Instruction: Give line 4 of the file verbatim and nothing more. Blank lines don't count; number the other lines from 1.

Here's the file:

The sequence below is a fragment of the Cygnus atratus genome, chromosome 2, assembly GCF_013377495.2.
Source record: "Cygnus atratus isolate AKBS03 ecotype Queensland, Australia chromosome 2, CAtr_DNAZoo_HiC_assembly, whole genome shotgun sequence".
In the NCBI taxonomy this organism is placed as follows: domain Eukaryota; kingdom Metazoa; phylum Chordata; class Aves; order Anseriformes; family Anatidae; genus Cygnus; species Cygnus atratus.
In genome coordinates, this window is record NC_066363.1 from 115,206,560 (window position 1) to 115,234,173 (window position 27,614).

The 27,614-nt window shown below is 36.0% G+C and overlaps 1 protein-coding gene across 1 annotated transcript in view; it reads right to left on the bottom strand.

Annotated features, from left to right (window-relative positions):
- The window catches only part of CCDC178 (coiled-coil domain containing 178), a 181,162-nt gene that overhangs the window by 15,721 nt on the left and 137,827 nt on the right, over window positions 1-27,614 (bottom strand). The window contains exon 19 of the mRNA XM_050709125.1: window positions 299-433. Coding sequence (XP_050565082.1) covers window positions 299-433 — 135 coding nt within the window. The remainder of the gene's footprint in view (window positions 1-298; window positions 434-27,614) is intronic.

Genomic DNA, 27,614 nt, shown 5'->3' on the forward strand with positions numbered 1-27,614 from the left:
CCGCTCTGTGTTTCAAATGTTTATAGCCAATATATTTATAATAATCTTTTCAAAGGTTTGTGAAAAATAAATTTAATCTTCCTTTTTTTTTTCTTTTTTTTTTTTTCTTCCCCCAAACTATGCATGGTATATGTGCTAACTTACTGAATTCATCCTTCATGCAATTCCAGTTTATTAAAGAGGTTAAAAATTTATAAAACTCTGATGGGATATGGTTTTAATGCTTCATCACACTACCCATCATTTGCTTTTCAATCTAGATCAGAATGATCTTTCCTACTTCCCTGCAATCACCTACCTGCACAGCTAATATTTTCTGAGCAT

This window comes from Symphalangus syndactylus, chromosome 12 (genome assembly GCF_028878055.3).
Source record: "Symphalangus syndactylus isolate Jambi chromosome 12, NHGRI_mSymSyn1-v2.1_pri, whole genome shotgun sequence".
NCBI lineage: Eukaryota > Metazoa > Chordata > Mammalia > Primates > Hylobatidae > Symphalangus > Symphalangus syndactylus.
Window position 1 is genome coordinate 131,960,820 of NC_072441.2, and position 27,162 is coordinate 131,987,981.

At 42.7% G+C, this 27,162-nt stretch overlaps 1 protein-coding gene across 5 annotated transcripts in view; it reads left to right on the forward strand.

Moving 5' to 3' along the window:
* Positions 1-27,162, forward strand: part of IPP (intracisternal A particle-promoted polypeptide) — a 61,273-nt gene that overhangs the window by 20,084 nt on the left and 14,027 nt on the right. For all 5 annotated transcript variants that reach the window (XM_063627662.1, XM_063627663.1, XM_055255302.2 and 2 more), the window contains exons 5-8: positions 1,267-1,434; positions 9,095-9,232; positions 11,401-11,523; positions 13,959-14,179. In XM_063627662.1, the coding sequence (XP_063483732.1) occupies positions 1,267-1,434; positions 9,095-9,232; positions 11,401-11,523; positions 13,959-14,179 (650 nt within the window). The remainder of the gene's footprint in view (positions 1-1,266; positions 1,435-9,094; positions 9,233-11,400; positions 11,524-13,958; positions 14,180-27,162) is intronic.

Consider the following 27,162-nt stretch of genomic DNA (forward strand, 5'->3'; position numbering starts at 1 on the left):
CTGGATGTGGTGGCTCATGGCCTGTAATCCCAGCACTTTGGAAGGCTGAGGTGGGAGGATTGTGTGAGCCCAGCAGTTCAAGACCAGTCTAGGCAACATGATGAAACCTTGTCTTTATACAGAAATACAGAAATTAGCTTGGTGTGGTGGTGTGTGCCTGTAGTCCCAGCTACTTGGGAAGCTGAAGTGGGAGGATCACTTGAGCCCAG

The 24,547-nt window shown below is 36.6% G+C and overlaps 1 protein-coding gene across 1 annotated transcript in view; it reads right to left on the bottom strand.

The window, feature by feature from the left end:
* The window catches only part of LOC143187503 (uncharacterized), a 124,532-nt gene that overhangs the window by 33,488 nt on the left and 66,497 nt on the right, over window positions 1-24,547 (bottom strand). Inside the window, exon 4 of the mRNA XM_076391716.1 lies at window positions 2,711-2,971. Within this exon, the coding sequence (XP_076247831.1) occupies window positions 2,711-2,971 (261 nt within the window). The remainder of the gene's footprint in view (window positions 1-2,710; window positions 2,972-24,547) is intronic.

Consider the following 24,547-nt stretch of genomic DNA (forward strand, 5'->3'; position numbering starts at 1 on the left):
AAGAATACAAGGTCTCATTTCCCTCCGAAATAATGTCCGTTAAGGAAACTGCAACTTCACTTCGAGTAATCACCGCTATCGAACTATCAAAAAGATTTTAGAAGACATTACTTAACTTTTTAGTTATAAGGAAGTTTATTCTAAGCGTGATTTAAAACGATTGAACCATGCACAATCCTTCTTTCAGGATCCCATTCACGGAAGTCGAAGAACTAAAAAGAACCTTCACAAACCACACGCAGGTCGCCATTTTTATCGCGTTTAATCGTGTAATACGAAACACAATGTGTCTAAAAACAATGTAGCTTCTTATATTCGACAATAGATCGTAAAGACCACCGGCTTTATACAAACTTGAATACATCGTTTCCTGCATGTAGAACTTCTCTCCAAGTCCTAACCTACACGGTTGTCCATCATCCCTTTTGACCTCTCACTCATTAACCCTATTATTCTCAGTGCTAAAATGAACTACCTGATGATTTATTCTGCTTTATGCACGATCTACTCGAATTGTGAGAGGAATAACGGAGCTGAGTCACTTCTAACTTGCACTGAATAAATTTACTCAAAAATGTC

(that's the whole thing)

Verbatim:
In genome coordinates, this window is record NC_066363.1 from 115,206,560 (window position 1) to 115,234,173 (window position 27,614).